So, it's OK when you do it, but not OK when I do it? Gotcha. Just wanted to be clear.


SIGH... Can't tell the difference between a figure of speech and trying to represent people saying what they didn't say...
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Old 04-19-2007, 07:10 AM   #60
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Originally Posted by Drysdale
SIGH... Can't tell the difference between a figure of speech and trying to represent people saying what they didn't say...
There's no difference, idiot. I say they wouldn't know how to run the government for a country of this size, you say Hamilton would shudder at what's become of this place. What's the fucking difference, smart guy? Both of us are assuming things we don't know about people we've never met. No difference.
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Old 04-19-2007, 09:08 AM   #61
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Originally Posted by Wildane
There's no difference, idiot. I say they wouldn't know how to run the government for a country of this size, you say Hamilton would shudder at what's become of this place. What's the fucking difference, smart guy? Both of us are assuming things we don't know about people we've never met. No difference.
Except that you haven't got even a SHRED of evidence that he couldn't run the government. I DO have a shred of evidence that he abhorred the ideas of vast federalism.
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Old 04-19-2007, 11:41 AM   #62
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Originally Posted by Drysdale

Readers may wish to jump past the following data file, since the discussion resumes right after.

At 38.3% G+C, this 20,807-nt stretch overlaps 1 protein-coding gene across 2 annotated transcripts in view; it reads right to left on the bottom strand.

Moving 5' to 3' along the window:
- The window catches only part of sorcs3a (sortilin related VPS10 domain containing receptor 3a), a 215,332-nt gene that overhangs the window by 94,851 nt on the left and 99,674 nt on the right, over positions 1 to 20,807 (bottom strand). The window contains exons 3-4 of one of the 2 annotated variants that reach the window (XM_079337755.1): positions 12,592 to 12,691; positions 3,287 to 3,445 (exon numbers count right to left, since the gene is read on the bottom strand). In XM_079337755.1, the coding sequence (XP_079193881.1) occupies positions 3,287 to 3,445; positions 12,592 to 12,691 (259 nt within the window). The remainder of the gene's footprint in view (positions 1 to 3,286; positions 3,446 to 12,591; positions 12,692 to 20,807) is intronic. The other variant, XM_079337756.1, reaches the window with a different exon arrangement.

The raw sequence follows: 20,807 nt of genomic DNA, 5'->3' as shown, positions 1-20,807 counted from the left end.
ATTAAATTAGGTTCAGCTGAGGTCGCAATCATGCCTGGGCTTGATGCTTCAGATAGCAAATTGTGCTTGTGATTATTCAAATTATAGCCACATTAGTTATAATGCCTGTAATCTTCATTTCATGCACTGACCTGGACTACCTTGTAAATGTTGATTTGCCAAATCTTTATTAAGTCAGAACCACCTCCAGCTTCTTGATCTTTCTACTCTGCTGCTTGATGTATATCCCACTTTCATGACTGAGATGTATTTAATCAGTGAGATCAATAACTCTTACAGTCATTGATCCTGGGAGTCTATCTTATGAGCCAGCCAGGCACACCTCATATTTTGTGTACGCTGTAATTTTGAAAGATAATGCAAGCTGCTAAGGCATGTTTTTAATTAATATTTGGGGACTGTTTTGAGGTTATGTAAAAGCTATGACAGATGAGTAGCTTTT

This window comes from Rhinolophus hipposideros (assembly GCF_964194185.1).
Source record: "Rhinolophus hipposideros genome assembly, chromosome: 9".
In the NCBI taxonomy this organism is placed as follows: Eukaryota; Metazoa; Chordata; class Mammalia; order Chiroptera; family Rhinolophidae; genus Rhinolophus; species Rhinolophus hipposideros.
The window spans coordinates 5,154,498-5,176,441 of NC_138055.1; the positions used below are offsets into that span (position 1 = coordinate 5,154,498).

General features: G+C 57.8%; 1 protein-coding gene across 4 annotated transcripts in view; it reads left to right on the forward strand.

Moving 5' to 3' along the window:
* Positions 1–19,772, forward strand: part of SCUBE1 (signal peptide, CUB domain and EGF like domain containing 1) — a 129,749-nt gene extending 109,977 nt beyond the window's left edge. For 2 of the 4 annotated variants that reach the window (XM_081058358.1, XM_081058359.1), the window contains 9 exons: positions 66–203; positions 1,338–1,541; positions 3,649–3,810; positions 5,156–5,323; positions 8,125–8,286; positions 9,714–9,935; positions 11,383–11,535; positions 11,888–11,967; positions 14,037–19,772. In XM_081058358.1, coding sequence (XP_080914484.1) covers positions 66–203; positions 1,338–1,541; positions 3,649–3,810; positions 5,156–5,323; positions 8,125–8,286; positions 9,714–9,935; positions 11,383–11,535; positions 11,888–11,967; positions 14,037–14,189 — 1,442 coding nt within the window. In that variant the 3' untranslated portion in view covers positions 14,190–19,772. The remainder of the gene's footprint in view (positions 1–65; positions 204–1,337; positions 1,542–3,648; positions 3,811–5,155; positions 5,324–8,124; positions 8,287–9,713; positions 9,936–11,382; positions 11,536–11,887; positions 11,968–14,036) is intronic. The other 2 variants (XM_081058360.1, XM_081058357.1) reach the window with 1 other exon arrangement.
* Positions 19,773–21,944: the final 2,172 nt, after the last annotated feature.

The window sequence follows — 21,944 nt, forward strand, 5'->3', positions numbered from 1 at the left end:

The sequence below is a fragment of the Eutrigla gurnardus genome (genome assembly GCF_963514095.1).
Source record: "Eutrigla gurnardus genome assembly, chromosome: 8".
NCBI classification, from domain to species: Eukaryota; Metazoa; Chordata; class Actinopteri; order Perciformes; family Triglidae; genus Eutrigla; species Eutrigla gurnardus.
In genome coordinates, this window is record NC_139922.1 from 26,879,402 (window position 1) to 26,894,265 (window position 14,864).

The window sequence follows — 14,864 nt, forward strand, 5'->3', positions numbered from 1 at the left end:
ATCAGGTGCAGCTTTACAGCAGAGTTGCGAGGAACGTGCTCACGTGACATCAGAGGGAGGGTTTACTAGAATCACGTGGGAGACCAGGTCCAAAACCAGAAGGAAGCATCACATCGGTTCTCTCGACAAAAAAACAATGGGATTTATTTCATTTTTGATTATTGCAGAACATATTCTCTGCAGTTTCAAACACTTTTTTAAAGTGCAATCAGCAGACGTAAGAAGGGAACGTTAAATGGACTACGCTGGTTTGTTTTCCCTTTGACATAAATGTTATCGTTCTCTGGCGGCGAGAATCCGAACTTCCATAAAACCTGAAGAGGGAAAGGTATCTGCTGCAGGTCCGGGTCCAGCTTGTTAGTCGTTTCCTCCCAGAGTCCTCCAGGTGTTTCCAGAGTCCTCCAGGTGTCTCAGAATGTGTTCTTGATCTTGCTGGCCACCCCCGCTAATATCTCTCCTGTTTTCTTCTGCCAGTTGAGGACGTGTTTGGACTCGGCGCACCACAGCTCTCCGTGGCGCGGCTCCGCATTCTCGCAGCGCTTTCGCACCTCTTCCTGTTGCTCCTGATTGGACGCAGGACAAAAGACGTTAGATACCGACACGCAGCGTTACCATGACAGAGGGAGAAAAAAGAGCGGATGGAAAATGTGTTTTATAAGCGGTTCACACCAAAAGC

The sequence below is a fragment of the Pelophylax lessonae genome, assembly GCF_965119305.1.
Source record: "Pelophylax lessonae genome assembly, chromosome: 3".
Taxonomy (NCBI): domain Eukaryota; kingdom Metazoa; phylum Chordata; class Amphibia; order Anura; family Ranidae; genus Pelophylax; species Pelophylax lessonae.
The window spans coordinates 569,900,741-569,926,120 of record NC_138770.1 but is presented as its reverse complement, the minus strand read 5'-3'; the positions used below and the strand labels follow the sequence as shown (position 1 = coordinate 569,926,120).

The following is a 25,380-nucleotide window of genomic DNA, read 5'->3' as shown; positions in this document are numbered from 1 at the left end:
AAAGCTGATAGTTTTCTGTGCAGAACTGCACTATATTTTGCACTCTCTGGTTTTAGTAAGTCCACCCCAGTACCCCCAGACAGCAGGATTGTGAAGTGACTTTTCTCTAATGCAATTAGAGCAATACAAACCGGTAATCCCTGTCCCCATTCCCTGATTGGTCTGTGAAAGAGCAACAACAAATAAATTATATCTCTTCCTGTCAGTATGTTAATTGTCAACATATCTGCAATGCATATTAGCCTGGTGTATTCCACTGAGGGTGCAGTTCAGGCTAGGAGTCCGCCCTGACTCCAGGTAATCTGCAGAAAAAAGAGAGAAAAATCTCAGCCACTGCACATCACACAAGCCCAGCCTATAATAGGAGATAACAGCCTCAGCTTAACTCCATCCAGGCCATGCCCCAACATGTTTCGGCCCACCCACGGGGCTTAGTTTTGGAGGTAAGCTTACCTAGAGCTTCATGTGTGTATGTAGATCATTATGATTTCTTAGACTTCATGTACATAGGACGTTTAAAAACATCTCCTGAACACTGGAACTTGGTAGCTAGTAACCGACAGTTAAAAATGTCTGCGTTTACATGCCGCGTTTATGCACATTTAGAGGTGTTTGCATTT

Except that you haven't got even a SHRED of evidence that he couldn't run the government. I DO have a shred of evidence that he abhorred the ideas of vast federalism.
Good god, is it really that impossible to admit you might be wrong about a small thing? You have jack shit, because nobody from the 18th century could have imagined what the world would be like today, so you don't know what he would have thought about how this government is run. Hell, if you took someone who was around when automobiles were first introduced, was against them because they were too noisy and troublesome, and put him in today's world, his beliefs might do a 180. You don't know. Give it up already.
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Old 04-19-2007, 12:24 PM   #63
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Nostradomus predicted that you could have it your way at Burger King. Its in the Bible. Page 44. Next to the stuff about the fish that climb up your urine stream and tickle your balls from the inside. I think its Cambodians. Chapter 11, ver 69.
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Old 04-19-2007, 12:30 PM   #64
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No, dude, Cambodians 11:69 is the story about Goldilocks and the three wise men. The scrotum minnows are mentioned in the Gospel According to Garp, chapter 7, verse 42.
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Old 04-19-2007, 12:47 PM   #65
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Originally Posted by Beal